Beyond the “Social” in Social Media: Facebook as Communication Lifeline

  • Teresa S. Congjuico


The Philippines’ geographic location combined with poor infrastructure and widespread incidence of poverty makes its people highly vulnerable to risks. In the 2014 World Risk Report of the United Nations, the Philippines was ranked as the world’s second most at risk to disaster. It was also the third most exposed to natural calamities in the world. But the Philippines, is also one of the world’s biggest social media users. Filipinos spend an average of nearly four hours of their time using social media daily for various “social reasons” which include personal networking, surveillance, entertainment, or to simply fill up spare time. Wanting to be where the citizens are, local government officials have begun to tap Facebook to create their own online communities. Some have even integrated the social medium into their own risk communication network. Thus, Facebook is no longer just a social medium; it is now a communication lifeline. This paper explored the role of Facebook as a communication lifeline for the people of Cainta, Rizal during the onslaught of typhoon Mario on September 19, 2014. Specifically, this paper explored the role of Facebook as a crowdsourcing tool as well as looked into its affordances and limitations as a tool for risk management. For its framework, this study used Katz’ uses and gratification theory as updated by Thomas Ruggiero to incorporate the Internet and its technological affordances. The theory explains the communication behavior of today’s active media users who are goal directed, are actively utilizing media contents, and who know their needs and how to gratify them.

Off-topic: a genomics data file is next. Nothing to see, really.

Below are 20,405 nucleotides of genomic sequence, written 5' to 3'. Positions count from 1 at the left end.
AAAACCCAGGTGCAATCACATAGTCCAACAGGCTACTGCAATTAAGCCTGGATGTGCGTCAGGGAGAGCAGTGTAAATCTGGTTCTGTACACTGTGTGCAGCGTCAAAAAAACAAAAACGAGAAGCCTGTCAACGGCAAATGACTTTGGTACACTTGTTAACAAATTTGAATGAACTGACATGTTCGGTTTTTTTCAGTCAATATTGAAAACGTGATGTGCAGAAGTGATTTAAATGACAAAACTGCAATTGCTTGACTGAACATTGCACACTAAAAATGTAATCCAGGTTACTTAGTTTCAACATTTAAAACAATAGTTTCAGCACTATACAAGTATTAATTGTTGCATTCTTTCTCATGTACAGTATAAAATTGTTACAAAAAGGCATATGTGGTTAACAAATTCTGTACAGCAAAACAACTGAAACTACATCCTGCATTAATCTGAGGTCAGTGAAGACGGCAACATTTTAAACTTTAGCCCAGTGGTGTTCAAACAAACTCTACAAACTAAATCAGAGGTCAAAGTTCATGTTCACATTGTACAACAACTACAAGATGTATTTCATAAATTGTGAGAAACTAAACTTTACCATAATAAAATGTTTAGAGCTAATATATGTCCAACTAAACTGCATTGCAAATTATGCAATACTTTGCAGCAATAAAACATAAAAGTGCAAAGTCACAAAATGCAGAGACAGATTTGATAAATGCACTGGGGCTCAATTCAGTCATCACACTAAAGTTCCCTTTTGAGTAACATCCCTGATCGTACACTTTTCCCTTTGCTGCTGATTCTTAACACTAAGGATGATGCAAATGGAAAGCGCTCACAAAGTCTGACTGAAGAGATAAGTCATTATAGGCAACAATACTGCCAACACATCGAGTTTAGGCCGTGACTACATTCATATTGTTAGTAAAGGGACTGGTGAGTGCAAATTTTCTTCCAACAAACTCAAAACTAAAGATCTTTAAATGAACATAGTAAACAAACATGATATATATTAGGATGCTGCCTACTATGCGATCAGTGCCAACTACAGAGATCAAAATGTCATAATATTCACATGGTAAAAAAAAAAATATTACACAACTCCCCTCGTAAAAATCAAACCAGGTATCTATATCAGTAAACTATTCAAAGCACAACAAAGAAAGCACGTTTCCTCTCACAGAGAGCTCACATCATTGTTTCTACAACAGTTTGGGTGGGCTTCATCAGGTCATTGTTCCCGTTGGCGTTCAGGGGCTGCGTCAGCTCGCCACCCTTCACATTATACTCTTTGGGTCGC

Keywords: Social Media, Risk Management, Risk Communication, OnlineCommunity Facebook Communication